The United States Mint sent a representative to the First Flight Centennial kick-off event at Kill Devil Hills, North Carolina. Four-color program flyers were produced and distributed to the event’s attendees and names captured of those wishing to receive the First Flight Centennial Commemorative Coin offering.

There is currently no second commemorative coin program authorized for issuance in 2003.

2004 Thomas Alva Edison Commemorative Coins Program (Silver)

Program Highlights

This commemorative silver dollar will commemorate the 125th anniversary of the invention of the light bulb by Thomas A. Edison. Design concepts for this coin will be provided at a later date.

Program surcharges are authorized to be shared as follows:

  1. MUSEUM OF ARTS AND HISTORY- Up to 1/8 to the Museum of Arts and History, in the city of Port Huron, Michigan, for the endowment and construction of a special museum on the life of Thomas A. Edison in Port Huron.
  2. EDISON BIRTHPLACE ASSOCIATION- Up to 1/8 to the Edison Birthplace Association, Incorporated, in Milan, Ohio, to assist in the efforts of the association to raise an endowment as a permanent source of support for the repair and maintenance of the Thomas A. Edison birthplace, a national historic landmark.
  3. NATIONAL PARK SERVICE- Up to 1/8 to the National Park Service, for use in protecting, restoring, and cataloguing historic documents and objects at the `invention factory’ of Thomas A. Edison in West Orange, New Jersey.
  4. EDISON PLAZA MUSEUM- Up to 1/8 to the Edison Plaza Museum in Beaumont, Texas, for expanding educational programs on Thomas A. Edison and for the repair and maintenance of the museum.
  5. EDISON WINTER HOME AND MUSEUM- Up to 1/8 to the Edison Winter Home and Museum in Fort Myers, Florida, for historic preservation, restoration, and maintenance of the historic home and chemical laboratory of Thomas A. Edison.
  6. EDISON INSTITUTE- Up to 1/8 to the Edison Institute, otherwise known as `Greenfield Village,’ in Dearborn, Michigan, for use in maintaining and expanding displays and educational programs associated with Thomas A. Edison.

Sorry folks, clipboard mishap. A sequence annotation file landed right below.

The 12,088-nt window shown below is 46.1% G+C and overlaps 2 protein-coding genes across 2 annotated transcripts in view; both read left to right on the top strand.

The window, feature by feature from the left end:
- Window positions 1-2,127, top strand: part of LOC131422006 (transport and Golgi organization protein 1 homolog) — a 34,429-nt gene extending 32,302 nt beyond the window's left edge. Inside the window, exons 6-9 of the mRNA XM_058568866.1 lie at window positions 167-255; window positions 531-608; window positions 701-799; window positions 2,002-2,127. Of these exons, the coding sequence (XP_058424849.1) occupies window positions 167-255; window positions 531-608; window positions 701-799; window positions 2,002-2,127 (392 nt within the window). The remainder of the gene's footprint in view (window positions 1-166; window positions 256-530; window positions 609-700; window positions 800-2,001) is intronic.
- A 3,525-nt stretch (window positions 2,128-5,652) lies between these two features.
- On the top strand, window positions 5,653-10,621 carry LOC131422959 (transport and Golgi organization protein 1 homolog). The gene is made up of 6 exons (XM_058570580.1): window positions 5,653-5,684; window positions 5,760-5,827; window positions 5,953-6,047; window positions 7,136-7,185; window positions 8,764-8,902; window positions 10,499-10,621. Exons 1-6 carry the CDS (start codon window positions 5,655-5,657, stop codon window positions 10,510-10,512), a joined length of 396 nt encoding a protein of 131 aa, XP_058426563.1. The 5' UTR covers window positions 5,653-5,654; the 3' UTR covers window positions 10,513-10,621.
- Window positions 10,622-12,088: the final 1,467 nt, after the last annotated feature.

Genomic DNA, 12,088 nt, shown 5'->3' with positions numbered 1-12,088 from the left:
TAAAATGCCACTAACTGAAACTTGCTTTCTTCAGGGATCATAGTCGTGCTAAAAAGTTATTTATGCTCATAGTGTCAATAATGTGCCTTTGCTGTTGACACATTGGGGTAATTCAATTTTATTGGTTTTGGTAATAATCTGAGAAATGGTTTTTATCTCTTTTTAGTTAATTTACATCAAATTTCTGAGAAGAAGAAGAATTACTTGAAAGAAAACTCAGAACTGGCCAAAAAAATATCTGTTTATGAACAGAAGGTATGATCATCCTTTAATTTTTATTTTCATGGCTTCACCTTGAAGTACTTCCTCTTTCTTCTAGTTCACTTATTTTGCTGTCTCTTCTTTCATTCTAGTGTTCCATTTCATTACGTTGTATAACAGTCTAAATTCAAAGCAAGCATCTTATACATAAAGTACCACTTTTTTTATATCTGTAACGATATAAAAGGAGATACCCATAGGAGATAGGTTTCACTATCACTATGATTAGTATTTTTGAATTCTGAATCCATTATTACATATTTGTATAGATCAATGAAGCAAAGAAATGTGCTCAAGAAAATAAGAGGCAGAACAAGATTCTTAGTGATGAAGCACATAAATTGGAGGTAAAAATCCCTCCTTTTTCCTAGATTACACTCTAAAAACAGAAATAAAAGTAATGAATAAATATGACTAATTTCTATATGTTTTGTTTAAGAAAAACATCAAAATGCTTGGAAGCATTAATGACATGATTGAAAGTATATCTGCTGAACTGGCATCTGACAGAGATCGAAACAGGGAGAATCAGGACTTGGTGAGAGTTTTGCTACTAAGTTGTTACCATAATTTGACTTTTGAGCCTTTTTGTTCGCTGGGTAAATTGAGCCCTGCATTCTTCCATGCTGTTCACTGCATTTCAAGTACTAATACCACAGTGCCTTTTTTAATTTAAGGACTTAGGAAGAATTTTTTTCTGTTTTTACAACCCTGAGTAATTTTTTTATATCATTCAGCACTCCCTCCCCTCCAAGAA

7. EDISON MEMORIAL TOWER- Up to 1/8 to the Edison Memorial Tower in Edison, New Jersey, for the preservation, restoration, and expansion of the tower and museum.
  8. HALL OF ELECTRICAL HISTORY- Up to 1/8 to the Schenectady Museum Association in Schenectady, New York, for the historic preservation of materials of Thomas A. Edison and for the development of educational programs associated with Thomas A. Edison.

Marketing Activities

The United States Mint’s engraving staff in Philadelphia prepared first round candidate designs. The designs are being prepared for review by the Citizens Commemorative Coin Advisory Committee.

2004 Lewis and Clark Commemorative Coins Program (Silver)

Program Highlights

The commemorative silver dollar will commemorate the bicentennial of the historic expedition conducted by the Corps of Discovery. The expedition departed St. Louis, Missouri on May 14, 1804. United States Mint engravers were provided with source materials and began the initial design process in December 2001.

Program surcharges are authorized to be paid to the Lewis and Clark Bicentennial Council (2/3), and the National Park Service (1/3), for activities associated with commemorating the bicentennial of the Lewis and Clark Expedition.

Marketing Activities

Candidate coin designs were prepared by the United States Mint’s engraving staff and reviewed by the Citizens Commemorative Coin Advisory Committee and the Commission of Fine Arts. The candidate designs were subsequently presented to the Secretary of the Treasury where they were recently approved.

CONCLUSION

Authorized for 2001, the Capitol Visitor Center Commemorative Coin program has closed. On December 6, 2002, the U.S. Capitol Preservation Commission was sent the final surcharge payment of $102,405 for sales of the Capitol Visitor Center commemorative coins.

Both the Salt Lake Organizing Committee and USOC have met the matching funds requirements and are eligible to receive surcharge payments from the United States Mint. As of December 31, 2002, surcharge revenue of more than $2.6 million has been sent to each of the recipient organizations, the Salt Lake Organizing Committee and USOC from sales of the 2002 Winter Olympic Games commemorative coins.

The Association of Graduates, USMA, has met the matching funds requirements, and the organization is qualified to receive surcharge payments from the United States Mint. On December 6, 2002, a payment of $1.8 million was made to the Association of Graduates, USMA, from sales of the Military Academy Bicentennial commemorative coins.

Content last updated on